Raymond Wells walked out of court thinking he knew his sentence and was probably surprised when he later learned it included more than what the judge told him in the courtroom. There is a common saying in the law that “the court speaks through its entries”. What happens if the judge says one thing in open court but another in the sentence entry? A recent case from the Sixth District Court of Appeals gives us an answer.
The case is State v. Wells. Wells was originally charged with OVI ‘per se’, OVI ‘impaired’, and Marked Lanes. His lawyer negotiated with the prosecutor and reached a plea agreement. According to the plea agreement, the prosecutor would dismiss the charge of Marked Lanes, dismiss one charge of OVI, and amend the other charge of OVI to a charge of Physical Control Under the Influence.
The Judge Told The Defendant The Sentence
Wells appeared before the judge for a plea hearing. The prosecutor did not appear but did provide the judge with a written motion containing the plea agreement. Wells pled guilty to Physical Control, and the judge verbally announced the sentence. The announced sentence was: (1) 33 days in jail with three to be served in a driver intervention program and 30 suspended; and (2) a fine of $375 plus court costs. The judge also made reference to granting driving privileges and imposing a license suspension if the fine weren’t paid.
After The Defendant Left, The Judge Increased The Sentence
Later that day, the judge’s sentencing entry was filed with the clerk of court office. The sentencing entry had two additional elements of the sentence which were not announced in open court. The first was 24 months of probation with substance abuse counseling, and the second was a 12-month driver license suspension.
The Defendant Appealed The Sentence
Wells appealed the sentence to the Sixth District Court of Appeals. The Court of Appeals cited to the requirement in Rule 43 of the Ohio Rules of Criminal Procedure, which requires the defendant’s physical presence at every stage of the proceedings, including the imposition of sentence. It is arguable the judge implicitly referenced probation during the sentence hearing because the judge said 30 days of the jail sentence were suspended, and suspended sentences are often associated with the imposition of probation. It could also be argued the judge intended to impose a driver license suspension, as the judge indicated driving privileges could be granted.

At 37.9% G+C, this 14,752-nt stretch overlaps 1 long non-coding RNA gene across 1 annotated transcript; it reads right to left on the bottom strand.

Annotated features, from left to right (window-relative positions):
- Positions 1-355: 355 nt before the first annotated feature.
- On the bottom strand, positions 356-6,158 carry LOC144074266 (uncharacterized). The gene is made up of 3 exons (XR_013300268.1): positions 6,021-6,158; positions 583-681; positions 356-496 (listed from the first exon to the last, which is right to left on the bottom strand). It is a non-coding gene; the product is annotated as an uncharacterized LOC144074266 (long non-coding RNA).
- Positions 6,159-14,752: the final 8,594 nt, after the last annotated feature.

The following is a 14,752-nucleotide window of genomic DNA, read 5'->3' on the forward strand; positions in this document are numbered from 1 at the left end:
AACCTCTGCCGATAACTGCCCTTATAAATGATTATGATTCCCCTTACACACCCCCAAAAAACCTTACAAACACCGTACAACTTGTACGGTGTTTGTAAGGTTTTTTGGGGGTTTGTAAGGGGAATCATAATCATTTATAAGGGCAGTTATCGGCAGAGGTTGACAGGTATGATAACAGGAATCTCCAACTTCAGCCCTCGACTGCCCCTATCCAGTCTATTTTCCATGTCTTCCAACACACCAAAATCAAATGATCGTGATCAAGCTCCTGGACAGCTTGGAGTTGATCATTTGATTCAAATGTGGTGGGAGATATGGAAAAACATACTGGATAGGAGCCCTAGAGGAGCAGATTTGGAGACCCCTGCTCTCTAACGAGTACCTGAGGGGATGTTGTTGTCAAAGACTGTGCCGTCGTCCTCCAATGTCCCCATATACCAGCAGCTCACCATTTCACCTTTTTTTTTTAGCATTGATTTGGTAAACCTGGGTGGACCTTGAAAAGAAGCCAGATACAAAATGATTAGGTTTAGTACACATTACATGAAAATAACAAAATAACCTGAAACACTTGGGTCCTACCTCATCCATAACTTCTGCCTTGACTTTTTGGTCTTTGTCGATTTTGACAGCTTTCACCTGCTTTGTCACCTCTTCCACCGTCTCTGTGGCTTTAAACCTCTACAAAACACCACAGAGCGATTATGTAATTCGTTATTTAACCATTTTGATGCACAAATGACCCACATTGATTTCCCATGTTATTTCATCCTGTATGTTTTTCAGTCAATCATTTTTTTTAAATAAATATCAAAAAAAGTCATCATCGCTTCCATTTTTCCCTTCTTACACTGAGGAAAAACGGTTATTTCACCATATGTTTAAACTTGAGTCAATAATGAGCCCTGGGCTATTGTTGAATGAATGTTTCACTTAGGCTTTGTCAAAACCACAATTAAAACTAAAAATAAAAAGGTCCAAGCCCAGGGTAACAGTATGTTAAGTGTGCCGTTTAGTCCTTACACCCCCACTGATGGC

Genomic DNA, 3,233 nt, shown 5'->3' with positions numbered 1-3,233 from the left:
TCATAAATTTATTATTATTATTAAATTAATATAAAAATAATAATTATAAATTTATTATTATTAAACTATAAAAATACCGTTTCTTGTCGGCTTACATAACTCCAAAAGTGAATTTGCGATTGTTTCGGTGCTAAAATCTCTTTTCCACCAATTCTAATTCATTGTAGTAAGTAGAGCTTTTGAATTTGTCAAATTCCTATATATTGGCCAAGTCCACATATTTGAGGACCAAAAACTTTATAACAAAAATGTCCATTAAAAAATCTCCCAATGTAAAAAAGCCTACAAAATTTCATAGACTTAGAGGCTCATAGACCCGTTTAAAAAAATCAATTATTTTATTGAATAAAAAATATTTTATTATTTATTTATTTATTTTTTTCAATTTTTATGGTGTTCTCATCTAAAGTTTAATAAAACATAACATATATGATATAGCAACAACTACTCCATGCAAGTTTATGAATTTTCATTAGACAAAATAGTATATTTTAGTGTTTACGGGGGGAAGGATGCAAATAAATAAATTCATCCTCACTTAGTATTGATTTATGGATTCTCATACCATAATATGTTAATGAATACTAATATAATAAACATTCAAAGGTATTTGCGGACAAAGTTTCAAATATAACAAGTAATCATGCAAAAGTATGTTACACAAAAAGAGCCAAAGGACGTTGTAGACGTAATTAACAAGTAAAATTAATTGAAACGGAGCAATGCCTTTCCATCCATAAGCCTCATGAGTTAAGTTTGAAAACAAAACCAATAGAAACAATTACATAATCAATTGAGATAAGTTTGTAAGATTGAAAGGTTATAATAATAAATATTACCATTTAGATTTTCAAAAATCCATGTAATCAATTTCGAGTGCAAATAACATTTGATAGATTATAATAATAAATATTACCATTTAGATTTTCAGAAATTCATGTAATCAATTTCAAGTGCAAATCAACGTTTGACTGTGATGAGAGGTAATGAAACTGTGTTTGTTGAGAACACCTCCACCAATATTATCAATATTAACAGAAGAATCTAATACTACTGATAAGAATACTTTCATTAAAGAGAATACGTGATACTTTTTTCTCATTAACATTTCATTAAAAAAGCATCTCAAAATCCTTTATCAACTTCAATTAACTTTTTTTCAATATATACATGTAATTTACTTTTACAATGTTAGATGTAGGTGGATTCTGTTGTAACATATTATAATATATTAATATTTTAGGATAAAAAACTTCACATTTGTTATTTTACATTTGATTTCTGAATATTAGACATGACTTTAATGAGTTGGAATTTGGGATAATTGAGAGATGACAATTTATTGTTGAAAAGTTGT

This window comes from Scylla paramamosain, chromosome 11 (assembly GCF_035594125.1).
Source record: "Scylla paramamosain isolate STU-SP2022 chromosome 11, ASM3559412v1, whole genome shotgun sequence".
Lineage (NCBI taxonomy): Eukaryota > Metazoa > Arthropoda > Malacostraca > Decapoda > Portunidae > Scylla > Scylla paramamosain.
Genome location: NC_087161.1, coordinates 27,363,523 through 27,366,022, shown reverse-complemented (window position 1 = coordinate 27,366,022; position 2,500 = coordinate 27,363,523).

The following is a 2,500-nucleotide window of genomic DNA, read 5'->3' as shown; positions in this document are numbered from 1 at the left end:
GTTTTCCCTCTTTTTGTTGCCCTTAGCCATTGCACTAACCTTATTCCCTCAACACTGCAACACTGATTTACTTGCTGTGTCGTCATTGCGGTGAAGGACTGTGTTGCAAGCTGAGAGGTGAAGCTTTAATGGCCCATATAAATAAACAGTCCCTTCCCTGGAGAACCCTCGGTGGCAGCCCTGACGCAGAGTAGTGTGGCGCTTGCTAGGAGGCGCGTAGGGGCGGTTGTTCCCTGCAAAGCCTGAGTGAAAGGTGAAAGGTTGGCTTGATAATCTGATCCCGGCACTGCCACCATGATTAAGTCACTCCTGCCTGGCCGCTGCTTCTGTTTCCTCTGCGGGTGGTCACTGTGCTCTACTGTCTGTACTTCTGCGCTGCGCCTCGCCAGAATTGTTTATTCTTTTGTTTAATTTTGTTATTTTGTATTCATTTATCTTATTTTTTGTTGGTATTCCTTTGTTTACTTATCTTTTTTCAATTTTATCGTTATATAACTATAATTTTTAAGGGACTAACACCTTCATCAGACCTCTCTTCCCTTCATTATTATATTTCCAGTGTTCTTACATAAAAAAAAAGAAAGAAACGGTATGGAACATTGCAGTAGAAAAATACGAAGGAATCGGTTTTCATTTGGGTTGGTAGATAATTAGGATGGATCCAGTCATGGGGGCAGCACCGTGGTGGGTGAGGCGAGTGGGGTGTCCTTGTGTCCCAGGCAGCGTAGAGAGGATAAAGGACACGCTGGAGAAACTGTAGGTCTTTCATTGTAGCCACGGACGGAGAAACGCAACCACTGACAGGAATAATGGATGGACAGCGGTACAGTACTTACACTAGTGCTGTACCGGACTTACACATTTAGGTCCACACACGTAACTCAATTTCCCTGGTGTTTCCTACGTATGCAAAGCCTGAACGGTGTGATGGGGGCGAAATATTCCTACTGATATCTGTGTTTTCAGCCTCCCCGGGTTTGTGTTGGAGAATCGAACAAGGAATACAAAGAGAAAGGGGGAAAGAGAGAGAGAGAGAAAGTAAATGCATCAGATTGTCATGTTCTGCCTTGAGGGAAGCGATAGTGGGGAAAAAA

The Appeals Court Examined The Sentence
The Court of Appeals concluded the references by the judge to a suspended jail sentence and driving privileges were not sufficient to make probation and a driver license suspension part of the sentence. The appellate court found the added sentencing violated the defendant’s Criminal Rule 43 right to be present and amounted to an abuse of discretion by the judge.
The Appeals Court Modified The Sentence
The Court also found the additional penalties after-the-fact amounted to an abuse of discretion by the judge. Accordingly, the Court of Appeals modified the sentence entry to vacate the portions ordering probation and a license suspension. Modifying the sentence was found to be the appropriate remedy by this particular panel of the Sixth District Court of Appeals. This case illustrates the importance of hiring good DUI defense lawyers who pay attention to all the details.